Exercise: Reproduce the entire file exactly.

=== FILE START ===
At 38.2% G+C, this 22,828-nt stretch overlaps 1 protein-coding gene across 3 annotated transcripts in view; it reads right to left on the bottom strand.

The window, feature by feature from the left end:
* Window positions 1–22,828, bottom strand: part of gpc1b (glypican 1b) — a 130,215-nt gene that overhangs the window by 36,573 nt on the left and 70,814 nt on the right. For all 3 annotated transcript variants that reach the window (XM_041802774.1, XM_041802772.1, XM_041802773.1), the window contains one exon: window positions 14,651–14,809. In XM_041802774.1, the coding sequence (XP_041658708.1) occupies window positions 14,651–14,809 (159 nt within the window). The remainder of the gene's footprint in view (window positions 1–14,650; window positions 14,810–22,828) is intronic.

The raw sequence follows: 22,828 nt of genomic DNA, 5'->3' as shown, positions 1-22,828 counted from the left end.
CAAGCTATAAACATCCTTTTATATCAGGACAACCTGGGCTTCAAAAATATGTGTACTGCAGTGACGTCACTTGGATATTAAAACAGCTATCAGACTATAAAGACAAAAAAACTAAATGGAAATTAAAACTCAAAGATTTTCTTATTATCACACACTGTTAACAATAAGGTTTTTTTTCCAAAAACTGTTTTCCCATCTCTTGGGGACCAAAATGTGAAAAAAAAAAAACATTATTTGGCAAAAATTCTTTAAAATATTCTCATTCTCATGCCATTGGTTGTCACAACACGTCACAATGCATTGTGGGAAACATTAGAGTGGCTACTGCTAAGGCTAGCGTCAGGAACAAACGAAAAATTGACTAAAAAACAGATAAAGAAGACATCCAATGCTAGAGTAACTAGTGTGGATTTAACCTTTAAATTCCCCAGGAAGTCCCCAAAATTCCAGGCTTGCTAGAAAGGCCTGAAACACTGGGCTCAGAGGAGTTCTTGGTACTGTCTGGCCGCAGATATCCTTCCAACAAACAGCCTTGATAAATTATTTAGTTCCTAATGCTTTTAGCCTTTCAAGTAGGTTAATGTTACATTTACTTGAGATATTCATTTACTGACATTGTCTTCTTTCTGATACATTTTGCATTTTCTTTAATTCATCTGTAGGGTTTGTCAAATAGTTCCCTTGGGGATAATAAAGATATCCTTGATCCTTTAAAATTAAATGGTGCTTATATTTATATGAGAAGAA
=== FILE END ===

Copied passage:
At 38.2% G+C, this 22,828-nt stretch overlaps 1 protein-coding gene across 3 annotated transcripts in view; it reads right to left on the bottom strand.

The window, feature by feature from the left end:
* Window positions 1–22,828, bottom strand: part of gpc1b (glypican 1b) — a 130,215-nt gene that overhangs the window by 36,573 nt on the left and 70,814 nt on the right. For all 3 annotated transcript variants that reach the window (XM_041802774.1, XM_041802772.1, XM_041802773.1), the window contains one exon: window positions 14,651–14,809. In XM_041802774.1, the coding sequence (XP_041658708.1) occupies window positions 14,651–14,809 (159 nt within the window). The remainder of the gene's footprint in view (window positions 1–14,650; window positions 14,810–22,828) is intronic.

The raw sequence follows: 22,828 nt of genomic DNA, 5'->3' as shown, positions 1-22,828 counted from the left end.
CAAGCTATAAACATCCTTTTATATCAGGACAACCTGGGCTTCAAAAATATGTGTACTGCAGTGACGTCACTTGGATATTAAAACAGCTATCAGACTATAAAGACAAAAAAACTAAATGGAAATTAAAACTCAAAGATTTTCTTATTATCACACACTGTTAACAATAAGGTTTTTTTTCCAAAAACTGTTTTCCCATCTCTTGGGGACCAAAATGTGAAAAAAAAAAAACATTATTTGGCAAAAATTCTTTAAAATATTCTCATTCTCATGCCATTGGTTGTCACAACACGTCACAATGCATTGTGGGAAACATTAGAGTGGCTACTGCTAAGGCTAGCGTCAGGAACAAACGAAAAATTGACTAAAAAACAGATAAAGAAGACATCCAATGCTAGAGTAACTAGTGTGGATTTAACCTTTAAATTCCCCAGGAAGTCCCCAAAATTCCAGGCTTGCTAGAAAGGCCTGAAACACTGGGCTCAGAGGAGTTCTTGGTACTGTCTGGCCGCAGATATCCTTCCAACAAACAGCCTTGATAAATTATTTAGTTCCTAATGCTTTTAGCCTTTCAAGTAGGTTAATGTTACATTTACTTGAGATATTCATTTACTGACATTGTCTTCTTTCTGATACATTTTGCATTTTCTTTAATTCATCTGTAGGGTTTGTCAAATAGTTCCCTTGGGGATAATAAAGATATCCTTGATCCTTTAAAATTAAATGGTGCTTATATTTATATGAGAAGAA